Cancer diagnosis optimistically alters student’s perspective

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Cancer diagnosis optimistically alters student’s perspective

Brynn Haun sleeps after her rib surgery halfway through her cancer treatment.

Brynn Haun sleeps after her rib surgery halfway through her cancer treatment.

Daniel Haun

Brynn Haun sleeps after her rib surgery halfway through her cancer treatment.

Daniel Haun

Daniel Haun

Brynn Haun sleeps after her rib surgery halfway through her cancer treatment.

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Ewing’s Sarcoma Cancer changed freshman Brynn Haun’s life when she was diagnosed on Sept. 27, 2014.

“My initial reaction was like, ‘Oh I’m going to have to go through chemo and lose my hair’ and I did not like that because I liked my hair a lot and I was very attached to it,” Haun said. “Really I was kind of in shock for a few days I feel like, and then I told my friends, and then it became kind of real to me.”

Haun’s friends were just as devastated as she was when they found out that their friend had cancer.

“They were sad and kind of scared at first I feel like,” Haun said. “I didn’t see my one friend for a few days and I told her mom because her mom is really good friends with my mom, and her mom was telling me that she was crying the other day.”

Daniel Haun
Brynn Haun “refusing to sink” towards the end of her cancer treatment.

Freshman Kelly Wehrmeister, a close friend of Haun’s, was crushed by the news.

“Initially, I just stood there in shock. I went to hug her and reassure her that everything was going to work out; I didn’t cry until I got home,” Wehrmeister said. “I cried a ton to my mom asking her why it was that Brynn had cancer. I couldn’t even talk to her at our church activity that day because of how sad I was that Brynn had cancer.”

Haun had to undergo chemotherapy, radiation and rib surgery in order to eradicate the cancer.

“Nausea is kinda hard to avoid because you can take all the anti-nausea medicine in the world but sometimes it just doesn’t help, you’re going to throw up anyway,” Haun said. “I took a lot of pain medicine and that was helpful as well because my joints would get super achy and my muscles would be tired all the time, and fatigue was a big one so I would normally just sleep a lot.”

Haun’s experience forced her to adapt to a different lifestyle that was difficult at times.

“I had my mourning period where I was just kind of a wreck, and I would cry all the time and then I kind of like accepted it, like I’m gonna have to go through this either way and so I just kind of learned to make the best of my situation,” Haun said.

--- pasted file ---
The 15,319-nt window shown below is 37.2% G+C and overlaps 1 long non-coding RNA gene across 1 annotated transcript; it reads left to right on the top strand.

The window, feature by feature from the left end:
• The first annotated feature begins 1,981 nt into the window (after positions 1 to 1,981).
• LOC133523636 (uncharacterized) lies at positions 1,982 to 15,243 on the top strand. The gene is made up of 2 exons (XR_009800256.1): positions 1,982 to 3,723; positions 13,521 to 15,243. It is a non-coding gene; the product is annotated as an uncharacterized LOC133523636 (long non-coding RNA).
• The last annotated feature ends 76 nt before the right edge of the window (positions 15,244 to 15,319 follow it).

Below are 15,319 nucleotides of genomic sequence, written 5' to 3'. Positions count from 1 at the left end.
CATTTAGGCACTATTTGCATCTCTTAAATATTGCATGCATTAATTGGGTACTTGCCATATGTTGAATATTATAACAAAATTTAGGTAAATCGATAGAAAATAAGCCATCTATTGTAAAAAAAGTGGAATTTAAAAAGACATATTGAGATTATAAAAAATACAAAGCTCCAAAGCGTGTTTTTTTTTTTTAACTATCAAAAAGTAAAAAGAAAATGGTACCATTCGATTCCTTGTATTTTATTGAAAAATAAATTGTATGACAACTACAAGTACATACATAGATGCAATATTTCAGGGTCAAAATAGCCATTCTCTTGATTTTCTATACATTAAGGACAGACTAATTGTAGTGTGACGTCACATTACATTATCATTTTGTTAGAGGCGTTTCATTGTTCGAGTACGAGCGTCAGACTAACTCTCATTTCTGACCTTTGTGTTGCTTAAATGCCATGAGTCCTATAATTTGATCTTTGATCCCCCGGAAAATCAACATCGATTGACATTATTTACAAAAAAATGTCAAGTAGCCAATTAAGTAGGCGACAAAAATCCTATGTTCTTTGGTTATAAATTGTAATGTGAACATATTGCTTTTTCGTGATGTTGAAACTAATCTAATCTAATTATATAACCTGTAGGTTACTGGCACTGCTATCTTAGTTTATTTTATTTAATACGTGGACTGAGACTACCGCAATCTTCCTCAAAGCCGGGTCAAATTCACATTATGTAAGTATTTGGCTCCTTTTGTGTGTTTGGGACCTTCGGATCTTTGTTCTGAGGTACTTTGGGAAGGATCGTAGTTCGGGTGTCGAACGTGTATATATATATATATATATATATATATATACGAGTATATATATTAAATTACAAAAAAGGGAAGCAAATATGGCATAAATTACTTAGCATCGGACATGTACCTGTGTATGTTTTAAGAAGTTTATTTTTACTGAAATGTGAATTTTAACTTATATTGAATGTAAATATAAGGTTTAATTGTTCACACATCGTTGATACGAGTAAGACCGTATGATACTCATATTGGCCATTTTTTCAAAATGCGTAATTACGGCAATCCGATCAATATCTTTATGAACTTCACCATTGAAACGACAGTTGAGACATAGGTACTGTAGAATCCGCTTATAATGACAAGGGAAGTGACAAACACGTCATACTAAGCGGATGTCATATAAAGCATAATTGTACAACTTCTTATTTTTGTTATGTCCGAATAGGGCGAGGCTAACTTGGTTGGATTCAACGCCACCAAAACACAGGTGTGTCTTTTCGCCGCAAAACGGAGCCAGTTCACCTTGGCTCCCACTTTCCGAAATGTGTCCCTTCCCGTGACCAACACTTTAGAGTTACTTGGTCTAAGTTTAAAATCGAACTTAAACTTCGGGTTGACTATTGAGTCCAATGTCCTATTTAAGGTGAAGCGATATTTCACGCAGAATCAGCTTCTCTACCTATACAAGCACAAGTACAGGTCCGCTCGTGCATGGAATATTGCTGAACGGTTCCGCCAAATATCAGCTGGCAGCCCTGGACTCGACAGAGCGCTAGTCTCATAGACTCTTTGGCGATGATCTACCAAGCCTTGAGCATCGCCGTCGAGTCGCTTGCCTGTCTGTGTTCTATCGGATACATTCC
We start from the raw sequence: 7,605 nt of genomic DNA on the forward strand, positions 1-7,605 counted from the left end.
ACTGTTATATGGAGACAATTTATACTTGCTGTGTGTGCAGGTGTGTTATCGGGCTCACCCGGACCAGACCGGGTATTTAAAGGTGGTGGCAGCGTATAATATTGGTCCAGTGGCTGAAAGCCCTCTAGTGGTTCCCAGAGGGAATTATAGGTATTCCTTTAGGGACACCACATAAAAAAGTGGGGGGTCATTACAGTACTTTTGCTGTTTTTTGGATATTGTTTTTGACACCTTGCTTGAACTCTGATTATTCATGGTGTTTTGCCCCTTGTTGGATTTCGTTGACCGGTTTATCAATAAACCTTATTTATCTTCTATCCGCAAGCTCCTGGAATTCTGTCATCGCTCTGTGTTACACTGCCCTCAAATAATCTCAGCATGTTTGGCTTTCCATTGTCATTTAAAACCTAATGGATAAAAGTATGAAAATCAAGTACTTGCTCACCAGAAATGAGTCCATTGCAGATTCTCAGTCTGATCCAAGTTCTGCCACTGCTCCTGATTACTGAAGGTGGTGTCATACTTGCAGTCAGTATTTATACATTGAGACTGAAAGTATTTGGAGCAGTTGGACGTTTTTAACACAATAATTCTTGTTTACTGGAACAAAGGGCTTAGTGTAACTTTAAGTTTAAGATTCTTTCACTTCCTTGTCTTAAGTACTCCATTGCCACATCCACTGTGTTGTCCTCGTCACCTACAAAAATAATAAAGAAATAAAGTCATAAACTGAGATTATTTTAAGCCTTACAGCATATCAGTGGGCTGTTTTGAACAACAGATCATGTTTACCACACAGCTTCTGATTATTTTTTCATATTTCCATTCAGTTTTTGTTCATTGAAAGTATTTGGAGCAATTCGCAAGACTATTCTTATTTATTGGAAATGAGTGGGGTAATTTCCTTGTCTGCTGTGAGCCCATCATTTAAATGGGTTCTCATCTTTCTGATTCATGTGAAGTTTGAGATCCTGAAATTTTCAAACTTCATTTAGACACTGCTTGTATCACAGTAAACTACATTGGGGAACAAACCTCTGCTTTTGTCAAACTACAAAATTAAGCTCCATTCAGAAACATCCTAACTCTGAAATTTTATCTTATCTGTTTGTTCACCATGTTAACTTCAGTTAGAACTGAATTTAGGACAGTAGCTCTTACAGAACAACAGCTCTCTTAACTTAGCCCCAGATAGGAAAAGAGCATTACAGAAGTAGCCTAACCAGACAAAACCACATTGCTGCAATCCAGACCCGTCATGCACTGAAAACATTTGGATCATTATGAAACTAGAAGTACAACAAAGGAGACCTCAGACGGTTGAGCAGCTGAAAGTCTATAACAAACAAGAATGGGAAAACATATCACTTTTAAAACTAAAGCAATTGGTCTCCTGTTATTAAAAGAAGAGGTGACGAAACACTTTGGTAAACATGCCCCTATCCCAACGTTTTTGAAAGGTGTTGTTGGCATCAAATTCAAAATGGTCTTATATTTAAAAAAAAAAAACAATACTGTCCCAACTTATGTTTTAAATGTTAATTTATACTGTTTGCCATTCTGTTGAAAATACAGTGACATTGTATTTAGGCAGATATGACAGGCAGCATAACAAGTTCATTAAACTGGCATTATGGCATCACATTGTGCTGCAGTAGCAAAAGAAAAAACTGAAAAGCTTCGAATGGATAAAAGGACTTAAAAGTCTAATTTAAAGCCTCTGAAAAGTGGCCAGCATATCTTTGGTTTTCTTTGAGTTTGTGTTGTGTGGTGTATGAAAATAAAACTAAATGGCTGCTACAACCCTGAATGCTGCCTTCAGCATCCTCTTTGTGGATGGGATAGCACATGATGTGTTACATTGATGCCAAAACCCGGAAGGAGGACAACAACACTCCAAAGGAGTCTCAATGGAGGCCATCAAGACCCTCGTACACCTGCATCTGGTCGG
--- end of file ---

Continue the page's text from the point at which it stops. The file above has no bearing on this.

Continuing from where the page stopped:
Haun’s parents needed to adapt to her new lifestyle as well. Daniel Haun, Haun’s father, also had lip cancer during her treatment, so he was able to sympathize with her.

“It was really tough and surprising at first, but once we all adapted and got used to our new life, I feel like it was a huge growing opportunity for us all,” Lori Haun said.  

Haun wishes that more people had asked her about her cancer and how her treatment was going.

It was really tough and surprising at first, but once we all adapted and got used to our new life, I feel like it was a huge growing opportunity for us all.”

— Lori Haun

“A few people asked me how the situation was, what I did and stuff. [I would rather] let people know what I am going through instead of having them take a guessing game,” Haun said.

Haun began her treatment on Oct. 14, 2014, a few weeks after she was first diagnosed.

“A lot of the different medicines that they give you make you feel different things. I had this one medicine that made me totally sick and it gave me mouth sores, and achy,” Haun said. “Other medicines would just like make me sleep a lot and a lot of the anti-nausea medicines would make me super drowsy, so I would just be sleeping and throwing up all the time.”

One year later, Haun was proclaimed cancer free, but long term effects from  treatment still remind her of her cancer.

“I have a scar on my back from where they took out my rib, and then there is like a rim around it where I had radiation, and there is just a little part that is like kinda different colored,” Haun said. “I have lost some of my feeling in my stomach from nerves that were cut and so there’s like parts where I am a little numb, other than that, I’m good to go.”

Though Haun experienced difficulties through her journey of fighting cancer, she overcame them.

Lori Haun
Taking group pictures before the Homecoming dance, freshmen Natalie Hitchcock and Brynn Haun pose for Lori Haun.

“I had my time to kinda pout about it and then I woke up and accepted that this is what I was going through and just made the best of it,” Haun said.

Now that Haun is cancer free, she recognizes how she grew from her experience.

“I feel like it helped me get closer to my family and friends. It was an eye opener! I now know that I can do stuff that is hard,” Haun said. “I learned that I have to make the most of my situation, use my time to get to know a lot of amazing people in similar situations and focus on the positive days.”

Haun now volunteers at organizations like Friends of Kids with Cancer and Make a Wish Foundation. She recently participated in a Thank-a-Thon where a few cancer survivors and their families called some of their major donors and thanked them.
“I feel like I understand how important volunteering is and can understand the kids better,” Haun said. “It’s just a great opportunity to get to know people.”

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